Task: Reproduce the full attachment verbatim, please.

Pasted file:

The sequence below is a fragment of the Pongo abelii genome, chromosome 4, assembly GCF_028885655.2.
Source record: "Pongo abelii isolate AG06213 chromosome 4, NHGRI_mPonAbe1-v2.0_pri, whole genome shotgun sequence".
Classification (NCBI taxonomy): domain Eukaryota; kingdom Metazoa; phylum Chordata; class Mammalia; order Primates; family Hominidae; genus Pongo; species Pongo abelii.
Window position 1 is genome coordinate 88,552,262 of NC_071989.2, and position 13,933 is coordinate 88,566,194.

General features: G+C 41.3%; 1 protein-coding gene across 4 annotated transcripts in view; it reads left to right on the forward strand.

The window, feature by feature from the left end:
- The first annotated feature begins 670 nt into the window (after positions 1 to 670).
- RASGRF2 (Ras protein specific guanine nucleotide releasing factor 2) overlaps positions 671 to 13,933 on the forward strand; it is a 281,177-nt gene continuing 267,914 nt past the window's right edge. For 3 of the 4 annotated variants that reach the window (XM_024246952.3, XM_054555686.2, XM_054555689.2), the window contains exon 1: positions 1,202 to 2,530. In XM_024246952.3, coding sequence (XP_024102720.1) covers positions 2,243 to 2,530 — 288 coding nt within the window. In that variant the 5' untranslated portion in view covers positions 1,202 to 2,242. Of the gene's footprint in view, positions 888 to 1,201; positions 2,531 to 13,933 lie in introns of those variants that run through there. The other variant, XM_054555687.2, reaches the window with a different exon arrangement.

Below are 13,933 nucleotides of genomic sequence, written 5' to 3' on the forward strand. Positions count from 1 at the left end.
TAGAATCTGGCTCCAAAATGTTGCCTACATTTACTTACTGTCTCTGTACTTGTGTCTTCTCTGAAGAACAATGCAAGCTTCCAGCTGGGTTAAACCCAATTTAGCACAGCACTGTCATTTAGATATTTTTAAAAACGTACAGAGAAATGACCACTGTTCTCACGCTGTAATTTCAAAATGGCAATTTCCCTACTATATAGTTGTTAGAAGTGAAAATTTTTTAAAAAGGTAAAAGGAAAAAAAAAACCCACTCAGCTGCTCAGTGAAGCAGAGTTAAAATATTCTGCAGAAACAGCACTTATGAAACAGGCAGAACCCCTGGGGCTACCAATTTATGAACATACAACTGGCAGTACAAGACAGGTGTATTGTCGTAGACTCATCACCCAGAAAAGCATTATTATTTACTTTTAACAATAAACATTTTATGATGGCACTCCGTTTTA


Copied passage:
The sequence below is a fragment of the Pongo abelii genome, chromosome 4, assembly GCF_028885655.2.
Source record: "Pongo abelii isolate AG06213 chromosome 4, NHGRI_mPonAbe1-v2.0_pri, whole genome shotgun sequence".
Classification (NCBI taxonomy): domain Eukaryota; kingdom Metazoa; phylum Chordata; class Mammalia; order Primates; family Hominidae; genus Pongo; species Pongo abelii.
Window position 1 is genome coordinate 88,552,262 of NC_071989.2, and position 13,933 is coordinate 88,566,194.

General features: G+C 41.3%; 1 protein-coding gene across 4 annotated transcripts in view; it reads left to right on the forward strand.

The window, feature by feature from the left end:
- The first annotated feature begins 670 nt into the window (after positions 1 to 670).
- RASGRF2 (Ras protein specific guanine nucleotide releasing factor 2) overlaps positions 671 to 13,933 on the forward strand; it is a 281,177-nt gene continuing 267,914 nt past the window's right edge. For 3 of the 4 annotated variants that reach the window (XM_024246952.3, XM_054555686.2, XM_054555689.2), the window contains exon 1: positions 1,202 to 2,530. In XM_024246952.3, coding sequence (XP_024102720.1) covers positions 2,243 to 2,530 — 288 coding nt within the window. In that variant the 5' untranslated portion in view covers positions 1,202 to 2,242. Of the gene's footprint in view, positions 888 to 1,201; positions 2,531 to 13,933 lie in introns of those variants that run through there. The other variant, XM_054555687.2, reaches the window with a different exon arrangement.

Below are 13,933 nucleotides of genomic sequence, written 5' to 3' on the forward strand. Positions count from 1 at the left end.
TAGAATCTGGCTCCAAAATGTTGCCTACATTTACTTACTGTCTCTGTACTTGTGTCTTCTCTGAAGAACAATGCAAGCTTCCAGCTGGGTTAAACCCAATTTAGCACAGCACTGTCATTTAGATATTTTTAAAAACGTACAGAGAAATGACCACTGTTCTCACGCTGTAATTTCAAAATGGCAATTTCCCTACTATATAGTTGTTAGAAGTGAAAATTTTTTAAAAAGGTAAAAGGAAAAAAAAAACCCACTCAGCTGCTCAGTGAAGCAGAGTTAAAATATTCTGCAGAAACAGCACTTATGAAACAGGCAGAACCCCTGGGGCTACCAATTTATGAACATACAACTGGCAGTACAAGACAGGTGTATTGTCGTAGACTCATCACCCAGAAAAGCATTATTATTTACTTTTAACAATAAACATTTTATGATGGCACTCCGTTTTA